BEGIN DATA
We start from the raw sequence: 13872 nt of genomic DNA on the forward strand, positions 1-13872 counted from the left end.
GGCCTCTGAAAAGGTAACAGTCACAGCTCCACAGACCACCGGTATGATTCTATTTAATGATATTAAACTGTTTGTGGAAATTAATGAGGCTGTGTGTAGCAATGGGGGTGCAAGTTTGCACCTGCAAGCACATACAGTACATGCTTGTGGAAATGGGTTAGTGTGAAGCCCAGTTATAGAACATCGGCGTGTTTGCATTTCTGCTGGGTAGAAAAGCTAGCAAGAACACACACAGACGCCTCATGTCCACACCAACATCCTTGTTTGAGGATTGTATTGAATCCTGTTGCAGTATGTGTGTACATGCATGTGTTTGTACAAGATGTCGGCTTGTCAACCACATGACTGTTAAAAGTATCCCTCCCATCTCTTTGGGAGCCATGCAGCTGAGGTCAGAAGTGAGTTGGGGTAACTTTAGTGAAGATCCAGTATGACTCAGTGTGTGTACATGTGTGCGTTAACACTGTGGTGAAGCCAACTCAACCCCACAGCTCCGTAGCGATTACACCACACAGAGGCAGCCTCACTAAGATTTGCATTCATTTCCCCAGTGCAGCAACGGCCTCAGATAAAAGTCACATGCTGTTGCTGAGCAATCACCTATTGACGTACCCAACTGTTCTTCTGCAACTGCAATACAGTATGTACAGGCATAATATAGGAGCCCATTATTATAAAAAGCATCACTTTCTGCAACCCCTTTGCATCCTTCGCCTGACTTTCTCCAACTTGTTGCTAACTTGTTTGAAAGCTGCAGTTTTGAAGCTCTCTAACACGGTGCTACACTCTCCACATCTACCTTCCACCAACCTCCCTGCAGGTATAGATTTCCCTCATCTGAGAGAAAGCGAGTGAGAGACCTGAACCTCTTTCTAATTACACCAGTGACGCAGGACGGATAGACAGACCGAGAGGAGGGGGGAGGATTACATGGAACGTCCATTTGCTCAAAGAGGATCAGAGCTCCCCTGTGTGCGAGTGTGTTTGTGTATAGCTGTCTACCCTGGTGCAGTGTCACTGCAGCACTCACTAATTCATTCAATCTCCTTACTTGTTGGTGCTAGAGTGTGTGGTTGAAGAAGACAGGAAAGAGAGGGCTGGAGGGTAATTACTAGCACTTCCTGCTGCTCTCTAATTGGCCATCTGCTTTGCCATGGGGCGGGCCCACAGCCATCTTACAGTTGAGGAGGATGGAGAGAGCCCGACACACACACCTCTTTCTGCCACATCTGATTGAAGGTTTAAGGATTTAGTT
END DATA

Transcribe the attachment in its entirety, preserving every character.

We start from the raw sequence: 13872 nt of genomic DNA on the forward strand, positions 1-13872 counted from the left end.
GGCCTCTGAAAAGGTAACAGTCACAGCTCCACAGACCACCGGTATGATTCTATTTAATGATATTAAACTGTTTGTGGAAATTAATGAGGCTGTGTGTAGCAATGGGGGTGCAAGTTTGCACCTGCAAGCACATACAGTACATGCTTGTGGAAATGGGTTAGTGTGAAGCCCAGTTATAGAACATCGGCGTGTTTGCATTTCTGCTGGGTAGAAAAGCTAGCAAGAACACACACAGACGCCTCATGTCCACACCAACATCCTTGTTTGAGGATTGTATTGAATCCTGTTGCAGTATGTGTGTACATGCATGTGTTTGTACAAGATGTCGGCTTGTCAACCACATGACTGTTAAAAGTATCCCTCCCATCTCTTTGGGAGCCATGCAGCTGAGGTCAGAAGTGAGTTGGGGTAACTTTAGTGAAGATCCAGTATGACTCAGTGTGTGTACATGTGTGCGTTAACACTGTGGTGAAGCCAACTCAACCCCACAGCTCCGTAGCGATTACACCACACAGAGGCAGCCTCACTAAGATTTGCATTCATTTCCCCAGTGCAGCAACGGCCTCAGATAAAAGTCACATGCTGTTGCTGAGCAATCACCTATTGACGTACCCAACTGTTCTTCTGCAACTGCAATACAGTATGTACAGGCATAATATAGGAGCCCATTATTATAAAAAGCATCACTTTCTGCAACCCCTTTGCATCCTTCGCCTGACTTTCTCCAACTTGTTGCTAACTTGTTTGAAAGCTGCAGTTTTGAAGCTCTCTAACACGGTGCTACACTCTCCACATCTACCTTCCACCAACCTCCCTGCAGGTATAGATTTCCCTCATCTGAGAGAAAGCGAGTGAGAGACCTGAACCTCTTTCTAATTACACCAGTGACGCAGGACGGATAGACAGACCGAGAGGAGGGGGGAGGATTACATGGAACGTCCATTTGCTCAAAGAGGATCAGAGCTCCCCTGTGTGCGAGTGTGTTTGTGTATAGCTGTCTACCCTGGTGCAGTGTCACTGCAGCACTCACTAATTCATTCAATCTCCTTACTTGTTGGTGCTAGAGTGTGTGGTTGAAGAAGACAGGAAAGAGAGGGCTGGAGGGTAATTACTAGCACTTCCTGCTGCTCTCTAATTGGCCATCTGCTTTGCCATGGGGCGGGCCCACAGCCATCTTACAGTTGAGGAGGATGGAGAGAGCCCGACACACACACCTCTTTCTGCCACATCTGATTGAAGGTTTAAGGATTTAGTT